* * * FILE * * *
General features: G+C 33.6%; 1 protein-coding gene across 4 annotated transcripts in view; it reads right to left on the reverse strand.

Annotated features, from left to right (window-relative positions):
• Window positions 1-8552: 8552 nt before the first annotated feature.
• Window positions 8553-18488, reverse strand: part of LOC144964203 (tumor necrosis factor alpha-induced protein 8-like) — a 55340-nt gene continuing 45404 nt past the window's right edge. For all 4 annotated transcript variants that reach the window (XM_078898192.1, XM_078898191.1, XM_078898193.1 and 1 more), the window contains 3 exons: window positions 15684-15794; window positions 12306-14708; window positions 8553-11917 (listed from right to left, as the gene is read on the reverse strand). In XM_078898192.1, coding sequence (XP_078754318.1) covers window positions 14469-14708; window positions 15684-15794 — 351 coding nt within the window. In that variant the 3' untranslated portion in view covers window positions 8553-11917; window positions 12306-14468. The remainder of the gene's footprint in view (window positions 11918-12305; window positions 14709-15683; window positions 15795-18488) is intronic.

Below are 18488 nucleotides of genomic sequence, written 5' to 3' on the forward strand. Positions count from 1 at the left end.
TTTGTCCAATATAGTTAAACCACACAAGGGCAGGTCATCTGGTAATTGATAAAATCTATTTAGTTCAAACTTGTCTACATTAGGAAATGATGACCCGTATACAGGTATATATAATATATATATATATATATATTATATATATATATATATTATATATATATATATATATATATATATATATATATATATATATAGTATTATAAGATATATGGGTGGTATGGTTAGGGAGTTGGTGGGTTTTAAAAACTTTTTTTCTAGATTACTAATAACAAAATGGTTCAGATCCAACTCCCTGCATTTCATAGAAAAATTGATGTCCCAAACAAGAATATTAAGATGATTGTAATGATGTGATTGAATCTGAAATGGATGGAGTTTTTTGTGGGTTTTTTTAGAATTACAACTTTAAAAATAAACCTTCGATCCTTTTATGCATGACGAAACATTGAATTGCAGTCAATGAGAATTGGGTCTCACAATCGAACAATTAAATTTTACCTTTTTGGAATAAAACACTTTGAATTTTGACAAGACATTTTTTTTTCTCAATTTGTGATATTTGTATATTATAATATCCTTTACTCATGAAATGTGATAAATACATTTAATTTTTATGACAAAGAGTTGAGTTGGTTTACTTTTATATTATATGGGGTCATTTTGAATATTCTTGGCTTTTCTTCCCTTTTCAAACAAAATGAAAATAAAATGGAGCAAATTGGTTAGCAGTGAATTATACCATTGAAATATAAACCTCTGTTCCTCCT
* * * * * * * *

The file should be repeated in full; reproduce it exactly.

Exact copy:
General features: G+C 33.6%; 1 protein-coding gene across 4 annotated transcripts in view; it reads right to left on the reverse strand.

Annotated features, from left to right (window-relative positions):
• Window positions 1-8552: 8552 nt before the first annotated feature.
• Window positions 8553-18488, reverse strand: part of LOC144964203 (tumor necrosis factor alpha-induced protein 8-like) — a 55340-nt gene continuing 45404 nt past the window's right edge. For all 4 annotated transcript variants that reach the window (XM_078898192.1, XM_078898191.1, XM_078898193.1 and 1 more), the window contains 3 exons: window positions 15684-15794; window positions 12306-14708; window positions 8553-11917 (listed from right to left, as the gene is read on the reverse strand). In XM_078898192.1, coding sequence (XP_078754318.1) covers window positions 14469-14708; window positions 15684-15794 — 351 coding nt within the window. In that variant the 3' untranslated portion in view covers window positions 8553-11917; window positions 12306-14468. The remainder of the gene's footprint in view (window positions 11918-12305; window positions 14709-15683; window positions 15795-18488) is intronic.

Below are 18488 nucleotides of genomic sequence, written 5' to 3' on the forward strand. Positions count from 1 at the left end.
TTTGTCCAATATAGTTAAACCACACAAGGGCAGGTCATCTGGTAATTGATAAAATCTATTTAGTTCAAACTTGTCTACATTAGGAAATGATGACCCGTATACAGGTATATATAATATATATATATATATATATTATATATATATATATATTATATATATATATATATATATATATATATATATATATATATATAGTATTATAAGATATATGGGTGGTATGGTTAGGGAGTTGGTGGGTTTTAAAAACTTTTTTTCTAGATTACTAATAACAAAATGGTTCAGATCCAACTCCCTGCATTTCATAGAAAAATTGATGTCCCAAACAAGAATATTAAGATGATTGTAATGATGTGATTGAATCTGAAATGGATGGAGTTTTTTGTGGGTTTTTTTAGAATTACAACTTTAAAAATAAACCTTCGATCCTTTTATGCATGACGAAACATTGAATTGCAGTCAATGAGAATTGGGTCTCACAATCGAACAATTAAATTTTACCTTTTTGGAATAAAACACTTTGAATTTTGACAAGACATTTTTTTTTCTCAATTTGTGATATTTGTATATTATAATATCCTTTACTCATGAAATGTGATAAATACATTTAATTTTTATGACAAAGAGTTGAGTTGGTTTACTTTTATATTATATGGGGTCATTTTGAATATTCTTGGCTTTTCTTCCCTTTTCAAACAAAATGAAAATAAAATGGAGCAAATTGGTTAGCAGTGAATTATACCATTGAAATATAAACCTCTGTTCCTCCT